It’s now been a month since the powerful earthquake, measuring 7.8 in magnitude, hit North Canterbury just after midnight on the 14th November. It initially triggered a tsunami warning and then rattled New Zealand with a number of aftershocks. Whilst the quake was felt across South Island and even in Wellington most of the damage was centered on the whale watching town of Kaikoura, which was cut off for days. The army flew in supplies and helped evacuate tourists and some locals from their homes.
We had two clients in Kaikoura at the time. Thanks to the hard work of our partners ID New Zealand who are based in New Zealand, we were able to get them swiftly helicoptered out. Since then we have been in contact with our friends and partners on the ground to do what we can to help. A number of clients who were due to visit the town had to make last minute changes to their itineraries. Some became the very first guests at the newly opened Marlborough Lodge, near Blenheim.
So what is the situation now? There is no doubt the landscape around the Pacific coastline of New Zealand’s South Island is changed forever. The earthquake lifted parts of the sea bed and caused huge landslides. A drone was flown over the Kekerengu fault line showing fresh ruptures through the rolling green countryside. Large sections of the main road (SH1) that runs from Picton to Christchurch have been devastated and the Coastal Pacific railway service has been cancelled for at least the rest of the summer season.
As for Kaikoura itself there is some positive news. The town is now accessible. Scheduled convoys have been running on a scenic inland road since 30th November and the NZ Transport Agency expects this route to be fully open during daylight hours by the end of the week. The road is also the gateway to the West Coast and Abel Tasman/Nelson regions. It is also likely that the main State Highway south of Kaikoura to Christchurch (SH1) will be re-opened before Christmas.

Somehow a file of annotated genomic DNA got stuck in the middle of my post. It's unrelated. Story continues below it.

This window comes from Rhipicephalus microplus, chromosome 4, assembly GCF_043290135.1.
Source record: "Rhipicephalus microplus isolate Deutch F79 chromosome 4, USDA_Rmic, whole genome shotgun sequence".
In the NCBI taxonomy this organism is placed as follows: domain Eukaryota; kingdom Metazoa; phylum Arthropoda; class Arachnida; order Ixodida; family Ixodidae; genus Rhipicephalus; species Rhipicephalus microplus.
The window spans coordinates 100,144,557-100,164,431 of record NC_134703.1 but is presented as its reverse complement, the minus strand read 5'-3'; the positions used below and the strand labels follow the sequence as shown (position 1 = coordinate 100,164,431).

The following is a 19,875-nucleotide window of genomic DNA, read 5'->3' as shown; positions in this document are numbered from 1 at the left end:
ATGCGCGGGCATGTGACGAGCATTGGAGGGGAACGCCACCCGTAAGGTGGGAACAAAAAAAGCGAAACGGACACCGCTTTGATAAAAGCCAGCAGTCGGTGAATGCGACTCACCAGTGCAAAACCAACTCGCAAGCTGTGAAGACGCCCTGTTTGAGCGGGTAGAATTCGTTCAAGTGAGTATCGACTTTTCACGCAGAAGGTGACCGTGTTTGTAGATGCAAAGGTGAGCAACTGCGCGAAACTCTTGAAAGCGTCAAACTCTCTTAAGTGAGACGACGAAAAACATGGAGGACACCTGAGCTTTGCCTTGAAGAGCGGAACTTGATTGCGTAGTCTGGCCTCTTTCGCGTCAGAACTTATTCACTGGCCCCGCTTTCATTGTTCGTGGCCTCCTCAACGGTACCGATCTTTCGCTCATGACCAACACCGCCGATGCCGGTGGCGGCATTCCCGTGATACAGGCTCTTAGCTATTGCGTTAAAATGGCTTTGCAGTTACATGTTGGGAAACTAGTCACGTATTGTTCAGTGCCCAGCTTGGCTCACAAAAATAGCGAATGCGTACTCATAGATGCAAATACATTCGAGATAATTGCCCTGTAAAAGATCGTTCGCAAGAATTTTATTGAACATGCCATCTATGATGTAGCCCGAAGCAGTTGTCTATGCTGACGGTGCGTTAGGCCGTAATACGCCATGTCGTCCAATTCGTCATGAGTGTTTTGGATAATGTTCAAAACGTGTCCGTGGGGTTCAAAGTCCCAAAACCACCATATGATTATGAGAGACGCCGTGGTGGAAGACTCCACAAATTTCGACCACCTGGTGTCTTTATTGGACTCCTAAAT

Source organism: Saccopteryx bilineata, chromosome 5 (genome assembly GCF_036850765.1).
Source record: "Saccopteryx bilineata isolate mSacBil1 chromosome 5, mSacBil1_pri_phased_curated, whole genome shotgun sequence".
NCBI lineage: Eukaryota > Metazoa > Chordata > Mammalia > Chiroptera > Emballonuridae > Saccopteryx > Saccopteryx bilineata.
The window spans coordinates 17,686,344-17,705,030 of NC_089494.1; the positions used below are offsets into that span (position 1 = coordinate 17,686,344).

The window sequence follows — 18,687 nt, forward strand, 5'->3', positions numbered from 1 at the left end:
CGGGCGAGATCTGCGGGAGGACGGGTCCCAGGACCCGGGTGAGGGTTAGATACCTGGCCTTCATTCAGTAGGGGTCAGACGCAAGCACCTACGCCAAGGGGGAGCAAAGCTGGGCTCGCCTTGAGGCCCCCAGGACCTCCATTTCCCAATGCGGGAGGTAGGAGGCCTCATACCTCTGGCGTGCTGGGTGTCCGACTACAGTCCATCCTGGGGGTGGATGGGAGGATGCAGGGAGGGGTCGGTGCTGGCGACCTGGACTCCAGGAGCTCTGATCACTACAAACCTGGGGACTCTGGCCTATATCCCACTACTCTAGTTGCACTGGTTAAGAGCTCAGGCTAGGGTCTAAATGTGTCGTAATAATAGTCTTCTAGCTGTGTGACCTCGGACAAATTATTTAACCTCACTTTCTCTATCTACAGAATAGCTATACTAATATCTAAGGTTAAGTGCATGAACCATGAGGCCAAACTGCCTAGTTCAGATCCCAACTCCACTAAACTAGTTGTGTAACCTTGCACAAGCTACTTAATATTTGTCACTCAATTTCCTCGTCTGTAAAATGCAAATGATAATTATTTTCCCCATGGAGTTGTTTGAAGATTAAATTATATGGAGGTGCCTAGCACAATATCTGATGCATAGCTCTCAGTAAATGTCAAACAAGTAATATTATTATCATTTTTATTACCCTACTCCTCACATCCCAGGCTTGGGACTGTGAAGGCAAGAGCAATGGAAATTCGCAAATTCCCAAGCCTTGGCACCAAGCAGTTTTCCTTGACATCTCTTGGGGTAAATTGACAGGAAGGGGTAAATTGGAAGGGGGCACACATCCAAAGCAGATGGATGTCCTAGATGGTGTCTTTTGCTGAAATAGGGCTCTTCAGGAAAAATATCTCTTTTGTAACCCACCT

In the town itself much of the infrastructure has been left undamaged. Hapuku Lodge, Bendamere House and Manakau Lodge are amongst the hotels, motels and B&B’s that have re-opened and are welcoming guests. Whilst access to the town is still a challenge transfers are available by helicopter, and Hapuku Lodge is offering air transport subsidies to help visitors keen to make the journey.
After a nervous wait whales, dolphins and seals were seen off the Kaikoura coastline and now an abundance of marine wildlife is being spotted there. Pregnant fur seals who were due to give birth at the devastated rock pools at Ohua point have re-colonised just 100 metres away. Wings over Whales is open for whale watching and scenic flights, Seal Swim Kaikoura is operational and Encounter Kaikoura have their boats back on the water and are running limited dolphin and albatross tours on request, dependent on the weather and tides. Whale Watch Kaikoura have also been able to take boats out during a small window of time around high tide, and their shop and cafe are both open.
Kaikoura remains a magical spot and we are keen to help anyone who wants to visit the town. Do get in touch on +44 (0)1298 74030 or email us at firstname.lastname@example.org and we will help you with your itinerary.
Photo of the of fault line near Waiua (Dr Kate Pedley/University of Canterubry)